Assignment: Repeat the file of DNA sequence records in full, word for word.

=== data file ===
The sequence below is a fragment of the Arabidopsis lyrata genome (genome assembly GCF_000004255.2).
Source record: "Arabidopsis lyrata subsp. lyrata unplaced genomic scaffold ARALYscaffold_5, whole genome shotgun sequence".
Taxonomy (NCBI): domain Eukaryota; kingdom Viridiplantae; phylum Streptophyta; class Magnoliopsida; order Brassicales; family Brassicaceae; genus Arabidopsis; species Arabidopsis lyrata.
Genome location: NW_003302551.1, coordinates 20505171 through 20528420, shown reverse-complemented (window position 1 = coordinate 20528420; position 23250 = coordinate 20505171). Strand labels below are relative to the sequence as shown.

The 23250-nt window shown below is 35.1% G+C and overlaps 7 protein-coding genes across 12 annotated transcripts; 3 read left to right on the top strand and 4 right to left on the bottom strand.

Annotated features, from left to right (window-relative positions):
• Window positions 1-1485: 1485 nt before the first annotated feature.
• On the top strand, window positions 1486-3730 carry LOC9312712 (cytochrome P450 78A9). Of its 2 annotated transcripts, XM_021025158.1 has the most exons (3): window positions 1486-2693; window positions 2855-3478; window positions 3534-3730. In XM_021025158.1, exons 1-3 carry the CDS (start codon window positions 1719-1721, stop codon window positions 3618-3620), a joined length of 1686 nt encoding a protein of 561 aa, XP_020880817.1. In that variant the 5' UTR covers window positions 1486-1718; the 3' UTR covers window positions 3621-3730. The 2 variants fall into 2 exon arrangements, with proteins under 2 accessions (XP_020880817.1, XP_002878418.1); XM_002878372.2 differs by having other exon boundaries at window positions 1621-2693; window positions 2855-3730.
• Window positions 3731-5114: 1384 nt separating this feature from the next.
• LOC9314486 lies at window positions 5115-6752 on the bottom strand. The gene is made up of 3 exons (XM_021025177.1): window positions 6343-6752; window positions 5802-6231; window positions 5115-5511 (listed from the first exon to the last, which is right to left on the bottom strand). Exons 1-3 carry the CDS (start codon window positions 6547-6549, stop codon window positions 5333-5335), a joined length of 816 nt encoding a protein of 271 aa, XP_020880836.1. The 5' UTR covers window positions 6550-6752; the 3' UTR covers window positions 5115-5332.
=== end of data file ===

The sequence below is a fragment of the Arabidopsis lyrata genome (genome assembly GCF_000004255.2).
Source record: "Arabidopsis lyrata subsp. lyrata unplaced genomic scaffold ARALYscaffold_5, whole genome shotgun sequence".
Taxonomy (NCBI): domain Eukaryota; kingdom Viridiplantae; phylum Streptophyta; class Magnoliopsida; order Brassicales; family Brassicaceae; genus Arabidopsis; species Arabidopsis lyrata.
Genome location: NW_003302551.1, coordinates 20505171 through 20528420, shown reverse-complemented (window position 1 = coordinate 20528420; position 23250 = coordinate 20505171). Strand labels below are relative to the sequence as shown.

The 23250-nt window shown below is 35.1% G+C and overlaps 7 protein-coding genes across 12 annotated transcripts; 3 read left to right on the top strand and 4 right to left on the bottom strand.

Annotated features, from left to right (window-relative positions):
• Window positions 1-1485: 1485 nt before the first annotated feature.
• On the top strand, window positions 1486-3730 carry LOC9312712 (cytochrome P450 78A9). Of its 2 annotated transcripts, XM_021025158.1 has the most exons (3): window positions 1486-2693; window positions 2855-3478; window positions 3534-3730. In XM_021025158.1, exons 1-3 carry the CDS (start codon window positions 1719-1721, stop codon window positions 3618-3620), a joined length of 1686 nt encoding a protein of 561 aa, XP_020880817.1. In that variant the 5' UTR covers window positions 1486-1718; the 3' UTR covers window positions 3621-3730. The 2 variants fall into 2 exon arrangements, with proteins under 2 accessions (XP_020880817.1, XP_002878418.1); XM_002878372.2 differs by having other exon boundaries at window positions 1621-2693; window positions 2855-3730.
• Window positions 3731-5114: 1384 nt separating this feature from the next.
• LOC9314486 lies at window positions 5115-6752 on the bottom strand. The gene is made up of 3 exons (XM_021025177.1): window positions 6343-6752; window positions 5802-6231; window positions 5115-5511 (listed from the first exon to the last, which is right to left on the bottom strand). Exons 1-3 carry the CDS (start codon window positions 6547-6549, stop codon window positions 5333-5335), a joined length of 816 nt encoding a protein of 271 aa, XP_020880836.1. The 5' UTR covers window positions 6550-6752; the 3' UTR covers window positions 5115-5332.